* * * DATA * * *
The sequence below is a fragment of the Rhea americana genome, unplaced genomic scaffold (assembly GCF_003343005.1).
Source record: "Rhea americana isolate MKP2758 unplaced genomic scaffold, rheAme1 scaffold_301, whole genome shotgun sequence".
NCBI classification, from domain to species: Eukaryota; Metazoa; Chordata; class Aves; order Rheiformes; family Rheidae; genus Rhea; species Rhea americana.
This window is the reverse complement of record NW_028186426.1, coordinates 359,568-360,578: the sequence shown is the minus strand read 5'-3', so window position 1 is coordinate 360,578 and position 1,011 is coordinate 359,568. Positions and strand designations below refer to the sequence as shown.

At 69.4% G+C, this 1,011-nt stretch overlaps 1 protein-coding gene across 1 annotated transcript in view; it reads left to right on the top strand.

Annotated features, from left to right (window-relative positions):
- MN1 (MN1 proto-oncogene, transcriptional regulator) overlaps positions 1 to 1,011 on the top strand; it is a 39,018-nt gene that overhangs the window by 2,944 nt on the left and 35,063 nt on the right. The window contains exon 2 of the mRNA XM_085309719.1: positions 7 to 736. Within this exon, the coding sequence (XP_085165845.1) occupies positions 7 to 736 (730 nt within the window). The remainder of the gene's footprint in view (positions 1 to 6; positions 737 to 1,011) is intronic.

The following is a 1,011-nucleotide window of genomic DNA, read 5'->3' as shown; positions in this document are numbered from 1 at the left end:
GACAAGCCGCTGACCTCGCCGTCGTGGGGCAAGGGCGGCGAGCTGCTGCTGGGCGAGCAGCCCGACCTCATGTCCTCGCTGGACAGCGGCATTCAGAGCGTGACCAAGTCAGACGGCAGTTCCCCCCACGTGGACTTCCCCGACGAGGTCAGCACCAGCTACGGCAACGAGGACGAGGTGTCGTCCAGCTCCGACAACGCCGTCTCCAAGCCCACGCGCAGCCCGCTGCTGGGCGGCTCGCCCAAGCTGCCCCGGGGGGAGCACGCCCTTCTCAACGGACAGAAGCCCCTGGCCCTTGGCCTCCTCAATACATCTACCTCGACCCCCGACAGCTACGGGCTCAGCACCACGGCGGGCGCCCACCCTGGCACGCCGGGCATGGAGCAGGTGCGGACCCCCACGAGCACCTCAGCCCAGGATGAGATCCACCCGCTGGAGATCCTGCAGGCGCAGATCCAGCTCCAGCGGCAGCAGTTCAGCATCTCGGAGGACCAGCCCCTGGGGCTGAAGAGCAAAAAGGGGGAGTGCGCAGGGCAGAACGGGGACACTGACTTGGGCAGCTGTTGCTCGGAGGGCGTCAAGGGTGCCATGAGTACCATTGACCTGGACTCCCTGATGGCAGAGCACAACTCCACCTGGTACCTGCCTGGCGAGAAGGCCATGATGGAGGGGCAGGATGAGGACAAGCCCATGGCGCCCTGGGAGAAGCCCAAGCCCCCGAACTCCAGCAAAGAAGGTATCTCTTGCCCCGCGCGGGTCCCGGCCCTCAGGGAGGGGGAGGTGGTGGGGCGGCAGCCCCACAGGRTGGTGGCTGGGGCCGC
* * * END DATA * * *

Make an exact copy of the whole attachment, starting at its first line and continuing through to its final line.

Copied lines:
The sequence below is a fragment of the Rhea americana genome, unplaced genomic scaffold (assembly GCF_003343005.1).
Source record: "Rhea americana isolate MKP2758 unplaced genomic scaffold, rheAme1 scaffold_301, whole genome shotgun sequence".
NCBI classification, from domain to species: Eukaryota; Metazoa; Chordata; class Aves; order Rheiformes; family Rheidae; genus Rhea; species Rhea americana.
This window is the reverse complement of record NW_028186426.1, coordinates 359,568-360,578: the sequence shown is the minus strand read 5'-3', so window position 1 is coordinate 360,578 and position 1,011 is coordinate 359,568. Positions and strand designations below refer to the sequence as shown.

At 69.4% G+C, this 1,011-nt stretch overlaps 1 protein-coding gene across 1 annotated transcript in view; it reads left to right on the top strand.

Annotated features, from left to right (window-relative positions):
- MN1 (MN1 proto-oncogene, transcriptional regulator) overlaps positions 1 to 1,011 on the top strand; it is a 39,018-nt gene that overhangs the window by 2,944 nt on the left and 35,063 nt on the right. The window contains exon 2 of the mRNA XM_085309719.1: positions 7 to 736. Within this exon, the coding sequence (XP_085165845.1) occupies positions 7 to 736 (730 nt within the window). The remainder of the gene's footprint in view (positions 1 to 6; positions 737 to 1,011) is intronic.

The following is a 1,011-nucleotide window of genomic DNA, read 5'->3' as shown; positions in this document are numbered from 1 at the left end:
GACAAGCCGCTGACCTCGCCGTCGTGGGGCAAGGGCGGCGAGCTGCTGCTGGGCGAGCAGCCCGACCTCATGTCCTCGCTGGACAGCGGCATTCAGAGCGTGACCAAGTCAGACGGCAGTTCCCCCCACGTGGACTTCCCCGACGAGGTCAGCACCAGCTACGGCAACGAGGACGAGGTGTCGTCCAGCTCCGACAACGCCGTCTCCAAGCCCACGCGCAGCCCGCTGCTGGGCGGCTCGCCCAAGCTGCCCCGGGGGGAGCACGCCCTTCTCAACGGACAGAAGCCCCTGGCCCTTGGCCTCCTCAATACATCTACCTCGACCCCCGACAGCTACGGGCTCAGCACCACGGCGGGCGCCCACCCTGGCACGCCGGGCATGGAGCAGGTGCGGACCCCCACGAGCACCTCAGCCCAGGATGAGATCCACCCGCTGGAGATCCTGCAGGCGCAGATCCAGCTCCAGCGGCAGCAGTTCAGCATCTCGGAGGACCAGCCCCTGGGGCTGAAGAGCAAAAAGGGGGAGTGCGCAGGGCAGAACGGGGACACTGACTTGGGCAGCTGTTGCTCGGAGGGCGTCAAGGGTGCCATGAGTACCATTGACCTGGACTCCCTGATGGCAGAGCACAACTCCACCTGGTACCTGCCTGGCGAGAAGGCCATGATGGAGGGGCAGGATGAGGACAAGCCCATGGCGCCCTGGGAGAAGCCCAAGCCCCCGAACTCCAGCAAAGAAGGTATCTCTTGCCCCGCGCGGGTCCCGGCCCTCAGGGAGGGGGAGGTGGTGGGGCGGCAGCCCCACAGGRTGGTGGCTGGGGCCGC